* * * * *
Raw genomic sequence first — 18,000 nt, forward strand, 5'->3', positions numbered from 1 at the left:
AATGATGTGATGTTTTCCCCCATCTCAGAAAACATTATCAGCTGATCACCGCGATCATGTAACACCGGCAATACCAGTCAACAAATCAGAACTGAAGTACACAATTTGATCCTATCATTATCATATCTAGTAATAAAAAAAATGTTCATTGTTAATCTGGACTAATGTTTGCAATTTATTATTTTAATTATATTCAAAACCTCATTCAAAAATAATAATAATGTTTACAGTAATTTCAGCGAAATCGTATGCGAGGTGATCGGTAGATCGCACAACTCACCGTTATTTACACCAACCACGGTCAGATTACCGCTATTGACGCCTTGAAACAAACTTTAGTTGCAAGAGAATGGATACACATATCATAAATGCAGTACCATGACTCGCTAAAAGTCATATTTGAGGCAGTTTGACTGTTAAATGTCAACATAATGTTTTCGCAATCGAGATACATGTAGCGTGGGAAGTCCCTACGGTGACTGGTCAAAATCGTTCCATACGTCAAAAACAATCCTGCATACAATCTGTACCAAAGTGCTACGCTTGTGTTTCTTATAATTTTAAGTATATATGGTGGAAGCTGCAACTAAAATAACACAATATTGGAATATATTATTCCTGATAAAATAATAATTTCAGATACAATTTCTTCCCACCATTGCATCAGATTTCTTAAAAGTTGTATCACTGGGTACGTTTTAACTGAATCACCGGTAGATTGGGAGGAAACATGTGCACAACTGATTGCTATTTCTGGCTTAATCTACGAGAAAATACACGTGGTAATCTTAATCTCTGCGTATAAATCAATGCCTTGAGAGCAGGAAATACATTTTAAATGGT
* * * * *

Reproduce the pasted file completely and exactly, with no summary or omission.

Raw genomic sequence first — 18,000 nt, forward strand, 5'->3', positions numbered from 1 at the left:
AATGATGTGATGTTTTCCCCCATCTCAGAAAACATTATCAGCTGATCACCGCGATCATGTAACACCGGCAATACCAGTCAACAAATCAGAACTGAAGTACACAATTTGATCCTATCATTATCATATCTAGTAATAAAAAAAATGTTCATTGTTAATCTGGACTAATGTTTGCAATTTATTATTTTAATTATATTCAAAACCTCATTCAAAAATAATAATAATGTTTACAGTAATTTCAGCGAAATCGTATGCGAGGTGATCGGTAGATCGCACAACTCACCGTTATTTACACCAACCACGGTCAGATTACCGCTATTGACGCCTTGAAACAAACTTTAGTTGCAAGAGAATGGATACACATATCATAAATGCAGTACCATGACTCGCTAAAAGTCATATTTGAGGCAGTTTGACTGTTAAATGTCAACATAATGTTTTCGCAATCGAGATACATGTAGCGTGGGAAGTCCCTACGGTGACTGGTCAAAATCGTTCCATACGTCAAAAACAATCCTGCATACAATCTGTACCAAAGTGCTACGCTTGTGTTTCTTATAATTTTAAGTATATATGGTGGAAGCTGCAACTAAAATAACACAATATTGGAATATATTATTCCTGATAAAATAATAATTTCAGATACAATTTCTTCCCACCATTGCATCAGATTTCTTAAAAGTTGTATCACTGGGTACGTTTTAACTGAATCACCGGTAGATTGGGAGGAAACATGTGCACAACTGATTGCTATTTCTGGCTTAATCTACGAGAAAATACACGTGGTAATCTTAATCTCTGCGTATAAATCAATGCCTTGAGAGCAGGAAATACATTTTAAATGGT